I often wonder if we were starting from scratch what sort of GAA would we organise? 
What would we keep and what would we get rid of? 
While people may vary on what the details might be I think there would be a general consensus that it would be radically different. 
Let’s look at the recent changes to the fixture schedule as evidence of the sort of broken and utterly unworkable system we have at present.
In April we will see only two games of inter county football played - the Division One and Two league final. 
The rational for the change, so those in charge of our games claim, is to leave more room for club fixtures in the month of April. 
Except of course the move is merely window dressing; smoke and mirrors at its smokiest and most reflective. It won’t work and everyone knows it won’t work.
It seems that the move from the GAA to free up April for club football came after some more than gentle nudging from the Club Players Association (CPA). Set up in 2016, the CPA tries to give the humble club player a voice and in each of their three proposed fixture plans April is a free month for club players. 
The GAA have been less than receptive to the CPA in general, but this recent change to fixtures certainly seems like something of a sop to them.
Firstly, I have a lot of respect for what the CPA is trying to do in general terms, but I find all of their fixture plans flawed. A free month in April won’t make life better for the club player. And the GAA know it. 
Here is what recently retired Director General, Pauric Duffy said about it:
“In April, I think you’re going to have a lot of league games in counties, giving a regular series of games. The real issue is, will managers let county players play? And that’s something that every county has to work out for themselves. We can’t enforce that. That will probably be an issue. But the weekends are there exclusively for clubs so it should make a huge difference.”
In that paragraph these are the only words that really matter.
“Will managers let county players play….that’s something that every county has to work out for themselves. We can’t enforce that.”
That’s the crux of the issue and why it can never ever work. Now, before people think I am going to lurch into a criticism of county managers, I’m not.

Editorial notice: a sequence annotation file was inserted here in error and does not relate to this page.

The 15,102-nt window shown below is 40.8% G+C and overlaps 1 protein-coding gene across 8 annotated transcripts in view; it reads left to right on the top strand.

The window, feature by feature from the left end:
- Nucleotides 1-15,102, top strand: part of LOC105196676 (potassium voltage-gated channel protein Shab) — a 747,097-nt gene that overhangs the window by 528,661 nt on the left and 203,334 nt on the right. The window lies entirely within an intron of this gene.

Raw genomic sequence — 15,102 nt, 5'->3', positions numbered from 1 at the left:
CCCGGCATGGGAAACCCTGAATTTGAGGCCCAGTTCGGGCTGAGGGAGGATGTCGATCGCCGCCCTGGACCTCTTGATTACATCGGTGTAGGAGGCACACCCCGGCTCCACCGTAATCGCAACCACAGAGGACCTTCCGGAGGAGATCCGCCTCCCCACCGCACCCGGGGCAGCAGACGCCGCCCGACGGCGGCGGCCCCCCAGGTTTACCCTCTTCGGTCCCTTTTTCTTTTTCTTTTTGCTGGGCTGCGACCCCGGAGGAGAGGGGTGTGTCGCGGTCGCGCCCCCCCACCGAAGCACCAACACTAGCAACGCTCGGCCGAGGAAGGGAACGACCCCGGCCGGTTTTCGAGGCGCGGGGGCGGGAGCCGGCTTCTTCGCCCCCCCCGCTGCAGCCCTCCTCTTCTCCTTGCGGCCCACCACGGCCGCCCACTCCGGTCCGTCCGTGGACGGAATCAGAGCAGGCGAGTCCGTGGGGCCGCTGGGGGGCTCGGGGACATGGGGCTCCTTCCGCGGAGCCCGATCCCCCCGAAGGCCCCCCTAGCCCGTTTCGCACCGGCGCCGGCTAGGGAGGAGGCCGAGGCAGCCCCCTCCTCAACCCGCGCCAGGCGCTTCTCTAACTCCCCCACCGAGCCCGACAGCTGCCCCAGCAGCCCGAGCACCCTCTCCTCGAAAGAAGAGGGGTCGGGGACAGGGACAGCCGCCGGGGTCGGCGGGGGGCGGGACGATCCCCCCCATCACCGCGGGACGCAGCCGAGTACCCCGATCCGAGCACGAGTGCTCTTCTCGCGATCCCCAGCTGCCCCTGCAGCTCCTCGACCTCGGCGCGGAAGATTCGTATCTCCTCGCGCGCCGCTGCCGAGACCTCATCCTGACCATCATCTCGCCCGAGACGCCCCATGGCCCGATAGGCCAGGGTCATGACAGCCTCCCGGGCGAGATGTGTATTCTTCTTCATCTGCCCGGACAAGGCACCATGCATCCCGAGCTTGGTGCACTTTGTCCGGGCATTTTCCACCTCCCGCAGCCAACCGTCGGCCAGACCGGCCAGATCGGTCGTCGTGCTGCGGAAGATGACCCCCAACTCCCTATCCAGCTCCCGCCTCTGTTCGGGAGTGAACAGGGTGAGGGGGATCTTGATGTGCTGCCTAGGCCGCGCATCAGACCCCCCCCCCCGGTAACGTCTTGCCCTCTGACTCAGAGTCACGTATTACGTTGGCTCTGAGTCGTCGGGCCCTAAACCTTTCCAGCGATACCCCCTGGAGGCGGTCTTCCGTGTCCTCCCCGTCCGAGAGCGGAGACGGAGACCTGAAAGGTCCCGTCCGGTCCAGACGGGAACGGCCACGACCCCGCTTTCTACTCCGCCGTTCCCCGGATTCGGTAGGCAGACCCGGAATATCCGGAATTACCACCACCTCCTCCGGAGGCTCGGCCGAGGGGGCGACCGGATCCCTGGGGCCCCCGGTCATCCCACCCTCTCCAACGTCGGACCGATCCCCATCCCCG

They are being set up as the bad guy here through lack of decisive and proper decision making by the GAA. 
Let us look at this issue logically and use Mayo in 2018 as an example.
They play their last competitive game in the league on March 25. Their next competitive game is on May 13 against Galway in the Championship. 
Now, do we think it is realistic to expect Mayo boss, Stephen Rochford, to have no access to his players during weekends for the whole of April? 
That is five Sundays in a row. Would he be able to prepare his team to the optimum level under those circumstances? 
Would playing four or five league games in April be something the Mayo players be willing to do? 
I think we know the answers to those questions.
Not only will a club-only April not be successful because it is unrealistic it is also unworkable across the country because ultimately the control is left with county boards. 
What the GAA in Croke Park has done is advocate change without actually legislating for it. 
They know that the majority of county boards won’t enforce this and as a result the whole change to fixtures is nothing more than an empty gesture.
The whole situation puts county players in a horrible position too. I first played for Fermanagh seniors in the championship in 1999. My last game was in 2007. 
The change in preparation in that time was stark. 
To say things were more professional is an understatement. 
And I dare say in the last ten years that level of professionalism has grown exponentially. 
I genuinely believe that county players, at least here in Fermanagh, want to play for their clubs but while training will be cranked up in April for the county they will be looked to by their clubs to be at their best for the start of the season. 
It is unfair on them.
So what is the answer to this? How do we allow counties to prepare properly yet also afford the club game the respect it deserves? A bit of advice from Sherlock Holmes wouldn’t go amiss:
“When you have eliminated the impossible, whatever remains, however improbable, must be the truth.”
The impossible in this situation is a fanciful notion that the club game and inter county seasons can be intertwined. They cannot. 
They need to separated and free standing with the latter radically reduced in length. If we are to argue that the club is as important as the county then we need to afford players who are both county players and club players the same time to do both. 
I have argued that this is the only realistic solution for over a decade now and with each passing year the conviction grows stronger.
Now, I don’t want to hear any guff about losing out in exposure due to a shortened inter county season. We wouldn’t. 
But even those arguing that we would need to ask themselves what is more important, exposure for longer or club players stopping playing the game - because that is what is happening. 
April will not be a nirvana for the club player. Instead it will be another false dawn and another damning indictment that the GAA does not really care about them at all.